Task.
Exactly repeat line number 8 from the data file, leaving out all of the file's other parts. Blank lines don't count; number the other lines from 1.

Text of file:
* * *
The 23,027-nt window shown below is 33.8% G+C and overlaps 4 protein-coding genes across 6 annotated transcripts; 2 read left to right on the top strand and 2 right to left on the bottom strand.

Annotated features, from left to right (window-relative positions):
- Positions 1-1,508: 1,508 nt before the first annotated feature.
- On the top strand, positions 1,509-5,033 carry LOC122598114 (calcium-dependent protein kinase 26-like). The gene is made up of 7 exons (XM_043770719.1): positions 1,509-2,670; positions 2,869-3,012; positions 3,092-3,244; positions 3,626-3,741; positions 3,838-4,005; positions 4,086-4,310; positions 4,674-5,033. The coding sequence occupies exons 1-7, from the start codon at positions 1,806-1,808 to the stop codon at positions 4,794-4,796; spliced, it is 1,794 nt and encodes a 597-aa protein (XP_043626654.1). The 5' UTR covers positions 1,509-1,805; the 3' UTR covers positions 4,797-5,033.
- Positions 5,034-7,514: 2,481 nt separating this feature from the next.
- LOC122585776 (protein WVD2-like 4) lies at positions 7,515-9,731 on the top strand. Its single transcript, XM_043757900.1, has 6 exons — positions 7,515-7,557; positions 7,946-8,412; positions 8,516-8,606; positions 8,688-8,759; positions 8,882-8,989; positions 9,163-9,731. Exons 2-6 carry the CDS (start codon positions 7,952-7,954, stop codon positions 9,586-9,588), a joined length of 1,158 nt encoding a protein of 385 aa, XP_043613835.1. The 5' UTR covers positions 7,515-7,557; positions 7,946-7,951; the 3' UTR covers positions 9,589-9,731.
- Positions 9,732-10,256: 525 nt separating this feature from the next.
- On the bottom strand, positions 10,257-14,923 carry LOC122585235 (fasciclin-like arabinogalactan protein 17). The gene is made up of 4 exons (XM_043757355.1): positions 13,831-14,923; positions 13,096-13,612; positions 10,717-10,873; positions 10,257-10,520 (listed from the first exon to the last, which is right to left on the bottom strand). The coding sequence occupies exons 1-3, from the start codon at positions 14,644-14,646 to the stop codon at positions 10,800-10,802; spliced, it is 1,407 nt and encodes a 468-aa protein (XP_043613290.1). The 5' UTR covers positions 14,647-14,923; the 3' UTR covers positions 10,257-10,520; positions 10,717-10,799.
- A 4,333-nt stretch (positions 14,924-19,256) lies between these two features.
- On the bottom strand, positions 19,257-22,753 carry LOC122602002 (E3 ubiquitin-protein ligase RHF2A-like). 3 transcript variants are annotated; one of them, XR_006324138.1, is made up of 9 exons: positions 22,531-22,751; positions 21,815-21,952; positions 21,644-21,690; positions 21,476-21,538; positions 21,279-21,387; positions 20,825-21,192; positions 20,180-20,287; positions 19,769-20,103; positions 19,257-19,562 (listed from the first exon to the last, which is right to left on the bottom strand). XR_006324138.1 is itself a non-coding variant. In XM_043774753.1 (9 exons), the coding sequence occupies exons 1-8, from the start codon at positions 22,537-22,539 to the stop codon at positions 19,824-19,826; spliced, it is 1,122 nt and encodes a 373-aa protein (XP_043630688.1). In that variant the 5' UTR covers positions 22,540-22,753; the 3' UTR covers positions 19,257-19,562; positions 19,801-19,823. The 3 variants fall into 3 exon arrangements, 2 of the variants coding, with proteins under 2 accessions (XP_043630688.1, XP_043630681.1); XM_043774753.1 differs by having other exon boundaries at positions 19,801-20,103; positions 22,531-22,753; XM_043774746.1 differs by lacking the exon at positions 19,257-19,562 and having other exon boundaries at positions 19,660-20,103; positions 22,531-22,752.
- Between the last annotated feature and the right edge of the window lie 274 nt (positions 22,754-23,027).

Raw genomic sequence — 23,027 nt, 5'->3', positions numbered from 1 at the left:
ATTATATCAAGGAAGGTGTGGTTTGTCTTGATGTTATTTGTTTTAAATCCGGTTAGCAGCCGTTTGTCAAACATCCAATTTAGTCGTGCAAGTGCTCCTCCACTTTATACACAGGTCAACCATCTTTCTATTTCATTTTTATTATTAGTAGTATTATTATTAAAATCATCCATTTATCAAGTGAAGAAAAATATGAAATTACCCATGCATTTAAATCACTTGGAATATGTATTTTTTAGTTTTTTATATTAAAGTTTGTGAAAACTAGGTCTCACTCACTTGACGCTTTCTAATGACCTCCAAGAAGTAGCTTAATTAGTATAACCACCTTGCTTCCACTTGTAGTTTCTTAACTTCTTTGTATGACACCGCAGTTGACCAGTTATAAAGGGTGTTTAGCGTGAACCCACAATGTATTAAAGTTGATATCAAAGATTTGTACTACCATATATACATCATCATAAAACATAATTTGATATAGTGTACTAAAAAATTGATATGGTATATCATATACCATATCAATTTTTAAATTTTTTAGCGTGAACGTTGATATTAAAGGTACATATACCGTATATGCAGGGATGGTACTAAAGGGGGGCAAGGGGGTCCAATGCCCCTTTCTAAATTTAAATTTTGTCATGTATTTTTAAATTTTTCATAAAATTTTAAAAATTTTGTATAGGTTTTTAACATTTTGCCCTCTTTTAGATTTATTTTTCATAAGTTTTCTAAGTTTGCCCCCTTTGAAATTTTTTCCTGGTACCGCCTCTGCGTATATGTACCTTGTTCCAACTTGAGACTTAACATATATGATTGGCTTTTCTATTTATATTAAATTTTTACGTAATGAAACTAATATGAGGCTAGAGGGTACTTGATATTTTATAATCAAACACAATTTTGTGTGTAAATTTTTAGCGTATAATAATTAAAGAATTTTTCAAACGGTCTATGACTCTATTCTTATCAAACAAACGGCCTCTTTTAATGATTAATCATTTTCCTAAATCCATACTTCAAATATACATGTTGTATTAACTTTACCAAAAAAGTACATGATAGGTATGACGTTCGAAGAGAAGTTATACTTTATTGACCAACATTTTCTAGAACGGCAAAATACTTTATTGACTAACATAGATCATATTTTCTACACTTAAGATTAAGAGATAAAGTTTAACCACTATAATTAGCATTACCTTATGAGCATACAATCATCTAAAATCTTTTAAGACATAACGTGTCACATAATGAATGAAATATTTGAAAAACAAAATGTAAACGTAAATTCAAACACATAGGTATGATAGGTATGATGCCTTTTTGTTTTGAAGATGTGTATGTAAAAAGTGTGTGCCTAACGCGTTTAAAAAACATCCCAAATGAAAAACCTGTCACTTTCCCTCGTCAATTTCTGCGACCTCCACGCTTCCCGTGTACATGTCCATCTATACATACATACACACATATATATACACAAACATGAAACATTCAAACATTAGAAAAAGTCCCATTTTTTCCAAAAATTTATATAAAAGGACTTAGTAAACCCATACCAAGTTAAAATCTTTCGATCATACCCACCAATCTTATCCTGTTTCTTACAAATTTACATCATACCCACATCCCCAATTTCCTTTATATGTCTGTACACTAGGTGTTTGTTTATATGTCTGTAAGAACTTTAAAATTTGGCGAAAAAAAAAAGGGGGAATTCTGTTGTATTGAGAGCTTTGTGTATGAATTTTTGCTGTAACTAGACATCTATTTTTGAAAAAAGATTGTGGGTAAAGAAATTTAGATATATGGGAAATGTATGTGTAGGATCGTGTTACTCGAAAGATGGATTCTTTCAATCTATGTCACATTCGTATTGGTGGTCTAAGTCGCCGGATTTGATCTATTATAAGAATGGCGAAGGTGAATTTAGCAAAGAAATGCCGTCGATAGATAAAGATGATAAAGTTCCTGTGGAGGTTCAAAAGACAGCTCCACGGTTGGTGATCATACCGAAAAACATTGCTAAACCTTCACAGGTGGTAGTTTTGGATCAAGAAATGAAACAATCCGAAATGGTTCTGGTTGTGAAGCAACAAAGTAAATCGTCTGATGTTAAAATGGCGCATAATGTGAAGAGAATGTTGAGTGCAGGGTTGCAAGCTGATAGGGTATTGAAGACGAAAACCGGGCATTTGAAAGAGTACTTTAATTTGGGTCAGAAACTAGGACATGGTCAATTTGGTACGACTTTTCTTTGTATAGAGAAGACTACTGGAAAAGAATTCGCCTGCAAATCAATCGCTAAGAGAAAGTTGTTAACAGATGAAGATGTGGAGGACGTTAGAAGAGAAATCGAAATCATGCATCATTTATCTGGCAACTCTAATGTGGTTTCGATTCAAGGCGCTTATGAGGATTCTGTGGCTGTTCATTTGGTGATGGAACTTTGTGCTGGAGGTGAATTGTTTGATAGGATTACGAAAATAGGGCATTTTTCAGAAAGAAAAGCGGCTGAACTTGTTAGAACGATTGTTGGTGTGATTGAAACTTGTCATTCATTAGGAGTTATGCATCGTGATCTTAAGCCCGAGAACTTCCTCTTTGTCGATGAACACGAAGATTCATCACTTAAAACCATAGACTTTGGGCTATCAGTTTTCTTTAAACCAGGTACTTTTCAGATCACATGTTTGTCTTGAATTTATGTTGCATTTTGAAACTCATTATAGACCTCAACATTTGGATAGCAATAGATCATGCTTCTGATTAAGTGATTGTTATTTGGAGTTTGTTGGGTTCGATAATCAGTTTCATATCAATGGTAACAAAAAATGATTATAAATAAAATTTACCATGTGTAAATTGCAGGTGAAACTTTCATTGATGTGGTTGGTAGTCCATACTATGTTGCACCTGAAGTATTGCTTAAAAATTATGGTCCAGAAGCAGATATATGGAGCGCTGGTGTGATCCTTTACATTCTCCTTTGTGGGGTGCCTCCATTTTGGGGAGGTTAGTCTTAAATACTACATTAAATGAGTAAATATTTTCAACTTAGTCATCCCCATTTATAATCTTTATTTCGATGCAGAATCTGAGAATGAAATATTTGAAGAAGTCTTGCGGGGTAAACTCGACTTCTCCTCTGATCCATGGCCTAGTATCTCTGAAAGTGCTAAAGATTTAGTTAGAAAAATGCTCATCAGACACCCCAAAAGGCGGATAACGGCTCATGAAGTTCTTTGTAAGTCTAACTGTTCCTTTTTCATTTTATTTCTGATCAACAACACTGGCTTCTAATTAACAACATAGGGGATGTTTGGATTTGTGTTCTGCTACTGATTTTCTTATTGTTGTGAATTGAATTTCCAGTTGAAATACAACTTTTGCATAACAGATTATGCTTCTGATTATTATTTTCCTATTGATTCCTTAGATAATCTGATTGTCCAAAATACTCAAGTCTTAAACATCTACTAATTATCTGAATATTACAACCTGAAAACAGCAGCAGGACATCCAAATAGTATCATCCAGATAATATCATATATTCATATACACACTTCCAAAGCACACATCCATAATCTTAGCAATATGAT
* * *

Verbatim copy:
- On the bottom strand, positions 10,257-14,923 carry LOC122585235 (fasciclin-like arabinogalactan protein 17). The gene is made up of 4 exons (XM_043757355.1): positions 13,831-14,923; positions 13,096-13,612; positions 10,717-10,873; positions 10,257-10,520 (listed from the first exon to the last, which is right to left on the bottom strand). The coding sequence occupies exons 1-3, from the start codon at positions 14,644-14,646 to the stop codon at positions 10,800-10,802; spliced, it is 1,407 nt and encodes a 468-aa protein (XP_043613290.1). The 5' UTR covers positions 14,647-14,923; the 3' UTR covers positions 10,257-10,520; positions 10,717-10,799.